China used to send a large number of students to graduate school. They have different plans for today.

With the value of postgraduate education diminished by an overcrowded job market, more students are deciding not to pursue further studies

Civil service, with its relative security and stability, seen as alternative for those who balk at the prospect of master’s or doctorate degrees

Mindy Li doesn’t see much use in more education.

A second-year student at a low-ranking university in eastern China’s Shandong province, Li has spurned the notion of extra years of study at a graduate school after earning her bachelor’s degree, despite her tutor’s repeated prodding.

Majoring in Chinese literature – a subject with scarce corporate job opportunities in normal times, much less in the middle of a sluggish economic recovery – Li has begun to think her only way out is through the civil service.

“There are so many master’s degree holders today that such a degree is far less valuable than in the past,” she said.

“What’s the point of spending three more years at school when I’ll still have to take the civil service exam in the end?”

Instead of furthering their academic studies, a pursuit that once meant better employment options, many undergraduate students like Li are turning their backs on China’s cutthroat postgraduate admission exam as higher degrees become less cost-effective.

Most now share the same goal – a government job that can ensure stability and security in uncertain times.

After eight consecutive years of increase, the number of applicants for this year’s annual postgraduate exam dropped by 360,000 according to figures from the Ministry of Education (MOE).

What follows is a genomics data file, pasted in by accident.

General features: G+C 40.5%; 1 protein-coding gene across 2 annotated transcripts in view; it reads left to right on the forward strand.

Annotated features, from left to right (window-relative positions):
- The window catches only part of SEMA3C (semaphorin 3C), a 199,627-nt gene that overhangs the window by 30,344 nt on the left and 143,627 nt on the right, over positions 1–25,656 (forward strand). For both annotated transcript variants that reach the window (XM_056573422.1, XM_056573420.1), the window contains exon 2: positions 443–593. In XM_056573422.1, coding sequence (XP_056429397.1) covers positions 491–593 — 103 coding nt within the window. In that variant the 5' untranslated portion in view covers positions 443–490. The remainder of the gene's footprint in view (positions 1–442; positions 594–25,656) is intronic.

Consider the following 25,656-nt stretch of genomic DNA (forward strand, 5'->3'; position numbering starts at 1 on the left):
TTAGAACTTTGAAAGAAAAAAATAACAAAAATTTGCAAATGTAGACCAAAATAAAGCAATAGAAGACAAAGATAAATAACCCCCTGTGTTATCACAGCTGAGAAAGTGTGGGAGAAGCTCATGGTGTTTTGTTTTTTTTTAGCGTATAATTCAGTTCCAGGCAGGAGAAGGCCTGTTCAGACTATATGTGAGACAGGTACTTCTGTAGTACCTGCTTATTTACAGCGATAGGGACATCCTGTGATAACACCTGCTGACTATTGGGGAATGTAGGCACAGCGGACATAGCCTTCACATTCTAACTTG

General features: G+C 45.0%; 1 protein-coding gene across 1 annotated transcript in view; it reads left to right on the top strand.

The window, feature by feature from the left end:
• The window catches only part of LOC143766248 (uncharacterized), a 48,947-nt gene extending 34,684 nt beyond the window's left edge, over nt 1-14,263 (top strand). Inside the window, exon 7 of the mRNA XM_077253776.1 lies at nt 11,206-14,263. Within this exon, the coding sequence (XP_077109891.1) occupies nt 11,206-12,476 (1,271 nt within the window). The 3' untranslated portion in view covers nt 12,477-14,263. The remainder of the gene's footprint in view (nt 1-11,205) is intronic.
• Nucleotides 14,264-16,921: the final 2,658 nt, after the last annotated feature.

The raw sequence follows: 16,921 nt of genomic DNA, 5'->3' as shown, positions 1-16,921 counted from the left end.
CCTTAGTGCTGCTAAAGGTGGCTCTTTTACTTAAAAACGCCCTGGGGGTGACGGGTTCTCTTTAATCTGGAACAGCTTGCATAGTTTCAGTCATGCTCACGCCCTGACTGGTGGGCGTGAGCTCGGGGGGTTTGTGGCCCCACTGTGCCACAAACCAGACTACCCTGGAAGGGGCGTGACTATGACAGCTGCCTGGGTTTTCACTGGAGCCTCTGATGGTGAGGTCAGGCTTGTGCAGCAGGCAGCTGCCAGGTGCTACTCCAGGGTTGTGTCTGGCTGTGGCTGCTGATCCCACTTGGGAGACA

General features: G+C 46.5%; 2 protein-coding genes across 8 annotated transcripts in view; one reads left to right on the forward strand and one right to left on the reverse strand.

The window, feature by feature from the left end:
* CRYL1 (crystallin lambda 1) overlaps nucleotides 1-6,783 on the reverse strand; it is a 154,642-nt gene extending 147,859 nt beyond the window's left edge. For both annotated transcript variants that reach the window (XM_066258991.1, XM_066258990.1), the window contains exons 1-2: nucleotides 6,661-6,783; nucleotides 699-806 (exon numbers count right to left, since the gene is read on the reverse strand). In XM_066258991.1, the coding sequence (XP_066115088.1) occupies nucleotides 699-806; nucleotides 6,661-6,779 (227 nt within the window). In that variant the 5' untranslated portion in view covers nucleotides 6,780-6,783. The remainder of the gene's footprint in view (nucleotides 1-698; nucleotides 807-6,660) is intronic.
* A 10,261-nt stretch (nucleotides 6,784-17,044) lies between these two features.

Though the total still remains high at 4.38 million, this represents a 7.6 per cent decrease from last year.

Meanwhile, a record 2.25 million people sat the national public servants’ exam in November, vying for 39,600 vacancies at central government agencies and affiliated institutions for a rough recruitment ratio of one out of every 57 applicants.
These positions are still widely regarded as “iron rice bowls” – public sector jobs with near-guaranteed tenure and benefits – despite relatively low pay, according to the National Civil Service Administration.

As foreign companies retreat and private businesses struggle amid a bumpy economic recovery, securing a satisfactory job in the private sector has also become a challenge for fresh graduates.

Chinese authorities halted the publication of youth unemployment figures in July after the metric broke records in previous months.
The National Statistics Bureau had reported a 21.3 per cent unemployment rate for people aged between 16 and 24 in June, the highest level since it began publishing the data in 2018.

Chen Zhiwen, an education researcher and member of the Chinese Society of Educational Development Strategy, said the shrinking army of graduate school applicants shows Chinese youths are getting more rational as they realise postgraduate study can no longer guarantee them a better job.

Referring to news reports from earlier this year about master’s degree holders being hired as dormitory managers and waste-sorting supervisors, he said, “they may be extreme cases, but they’ve obviously exerted a demonstration effect, pushing people to lower their expectations on the perceived value of postgraduate study.
“Chinese universities are mostly affordable for undergraduate students, with tuitions even cheaper than kindergartens. But it’s a different case when it comes to postgraduate programmes, especially professional degrees which require quite a large sum,” he noted.

“People are starting to return to rationality when they start thinking about the cost-effectiveness.”

China’s higher education enrolment has ballooned since the late 1990s. While the number of college students nearly tripled between 2000 and 2022, matriculations at graduate schools grew tenfold over the same period, standing at 1.24 million last year according to the MOE.

Rose Ni, who finished her undergraduate studies in 2021 and now works at a government agency in Ganzhou, a city in the eastern province of Jiangxi, said winning a position in a city-level agency already puts her above many of her peers with more impressive backgrounds.